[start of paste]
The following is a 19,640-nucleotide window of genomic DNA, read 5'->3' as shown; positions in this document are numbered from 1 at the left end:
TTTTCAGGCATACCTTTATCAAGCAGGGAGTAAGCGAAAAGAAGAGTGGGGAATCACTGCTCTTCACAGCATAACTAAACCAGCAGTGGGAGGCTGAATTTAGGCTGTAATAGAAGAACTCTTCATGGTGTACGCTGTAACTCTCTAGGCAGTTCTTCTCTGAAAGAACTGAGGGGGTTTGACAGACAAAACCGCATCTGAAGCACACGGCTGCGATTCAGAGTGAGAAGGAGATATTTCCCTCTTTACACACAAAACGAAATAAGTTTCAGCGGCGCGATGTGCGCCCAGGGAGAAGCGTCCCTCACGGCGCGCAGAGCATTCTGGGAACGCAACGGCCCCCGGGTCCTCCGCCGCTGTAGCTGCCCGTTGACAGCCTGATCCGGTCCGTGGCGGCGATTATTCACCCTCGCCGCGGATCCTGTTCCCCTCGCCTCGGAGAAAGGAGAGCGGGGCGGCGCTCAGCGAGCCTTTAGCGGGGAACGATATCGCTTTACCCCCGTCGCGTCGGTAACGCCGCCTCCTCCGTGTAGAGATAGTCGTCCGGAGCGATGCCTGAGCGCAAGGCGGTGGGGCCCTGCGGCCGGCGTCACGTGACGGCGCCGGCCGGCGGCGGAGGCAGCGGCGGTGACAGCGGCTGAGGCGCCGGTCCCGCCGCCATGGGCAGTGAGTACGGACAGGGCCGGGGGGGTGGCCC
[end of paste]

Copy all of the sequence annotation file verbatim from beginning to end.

The following is a 19,640-nucleotide window of genomic DNA, read 5'->3' as shown; positions in this document are numbered from 1 at the left end:
TTTTCAGGCATACCTTTATCAAGCAGGGAGTAAGCGAAAAGAAGAGTGGGGAATCACTGCTCTTCACAGCATAACTAAACCAGCAGTGGGAGGCTGAATTTAGGCTGTAATAGAAGAACTCTTCATGGTGTACGCTGTAACTCTCTAGGCAGTTCTTCTCTGAAAGAACTGAGGGGGTTTGACAGACAAAACCGCATCTGAAGCACACGGCTGCGATTCAGAGTGAGAAGGAGATATTTCCCTCTTTACACACAAAACGAAATAAGTTTCAGCGGCGCGATGTGCGCCCAGGGAGAAGCGTCCCTCACGGCGCGCAGAGCATTCTGGGAACGCAACGGCCCCCGGGTCCTCCGCCGCTGTAGCTGCCCGTTGACAGCCTGATCCGGTCCGTGGCGGCGATTATTCACCCTCGCCGCGGATCCTGTTCCCCTCGCCTCGGAGAAAGGAGAGCGGGGCGGCGCTCAGCGAGCCTTTAGCGGGGAACGATATCGCTTTACCCCCGTCGCGTCGGTAACGCCGCCTCCTCCGTGTAGAGATAGTCGTCCGGAGCGATGCCTGAGCGCAAGGCGGTGGGGCCCTGCGGCCGGCGTCACGTGACGGCGCCGGCCGGCGGCGGAGGCAGCGGCGGTGACAGCGGCTGAGGCGCCGGTCCCGCCGCCATGGGCAGTGAGTACGGACAGGGCCGGGGGGGTGGCCC